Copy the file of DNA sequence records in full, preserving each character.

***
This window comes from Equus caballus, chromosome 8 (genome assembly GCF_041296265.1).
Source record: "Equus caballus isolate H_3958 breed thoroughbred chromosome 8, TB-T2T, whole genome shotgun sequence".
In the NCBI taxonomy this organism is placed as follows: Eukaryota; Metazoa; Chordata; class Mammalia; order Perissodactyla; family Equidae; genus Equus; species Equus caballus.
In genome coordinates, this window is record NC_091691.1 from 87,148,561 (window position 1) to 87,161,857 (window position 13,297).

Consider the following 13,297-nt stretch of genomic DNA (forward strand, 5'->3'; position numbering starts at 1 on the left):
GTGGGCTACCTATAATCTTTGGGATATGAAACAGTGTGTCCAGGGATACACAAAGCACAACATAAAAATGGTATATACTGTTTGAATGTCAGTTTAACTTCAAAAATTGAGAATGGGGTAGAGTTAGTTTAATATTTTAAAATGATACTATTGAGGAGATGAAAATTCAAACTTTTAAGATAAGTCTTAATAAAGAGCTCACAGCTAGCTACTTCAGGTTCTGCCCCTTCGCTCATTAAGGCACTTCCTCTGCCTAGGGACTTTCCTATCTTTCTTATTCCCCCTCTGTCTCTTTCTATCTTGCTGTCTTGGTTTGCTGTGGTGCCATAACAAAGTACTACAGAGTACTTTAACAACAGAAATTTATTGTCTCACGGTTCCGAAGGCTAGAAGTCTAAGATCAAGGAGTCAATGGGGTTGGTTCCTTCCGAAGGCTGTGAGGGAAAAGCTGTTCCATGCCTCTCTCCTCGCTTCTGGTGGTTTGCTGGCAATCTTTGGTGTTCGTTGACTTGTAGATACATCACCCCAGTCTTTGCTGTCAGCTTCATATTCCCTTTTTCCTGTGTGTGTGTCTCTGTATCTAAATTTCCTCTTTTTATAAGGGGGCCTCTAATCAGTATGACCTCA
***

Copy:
This window comes from Equus caballus, chromosome 8 (genome assembly GCF_041296265.1).
Source record: "Equus caballus isolate H_3958 breed thoroughbred chromosome 8, TB-T2T, whole genome shotgun sequence".
In the NCBI taxonomy this organism is placed as follows: Eukaryota; Metazoa; Chordata; class Mammalia; order Perissodactyla; family Equidae; genus Equus; species Equus caballus.
In genome coordinates, this window is record NC_091691.1 from 87,148,561 (window position 1) to 87,161,857 (window position 13,297).

Consider the following 13,297-nt stretch of genomic DNA (forward strand, 5'->3'; position numbering starts at 1 on the left):
GTGGGCTACCTATAATCTTTGGGATATGAAACAGTGTGTCCAGGGATACACAAAGCACAACATAAAAATGGTATATACTGTTTGAATGTCAGTTTAACTTCAAAAATTGAGAATGGGGTAGAGTTAGTTTAATATTTTAAAATGATACTATTGAGGAGATGAAAATTCAAACTTTTAAGATAAGTCTTAATAAAGAGCTCACAGCTAGCTACTTCAGGTTCTGCCCCTTCGCTCATTAAGGCACTTCCTCTGCCTAGGGACTTTCCTATCTTTCTTATTCCCCCTCTGTCTCTTTCTATCTTGCTGTCTTGGTTTGCTGTGGTGCCATAACAAAGTACTACAGAGTACTTTAACAACAGAAATTTATTGTCTCACGGTTCCGAAGGCTAGAAGTCTAAGATCAAGGAGTCAATGGGGTTGGTTCCTTCCGAAGGCTGTGAGGGAAAAGCTGTTCCATGCCTCTCTCCTCGCTTCTGGTGGTTTGCTGGCAATCTTTGGTGTTCGTTGACTTGTAGATACATCACCCCAGTCTTTGCTGTCAGCTTCATATTCCCTTTTTCCTGTGTGTGTGTCTCTGTATCTAAATTTCCTCTTTTTATAAGGGGGCCTCTAATCAGTATGACCTCA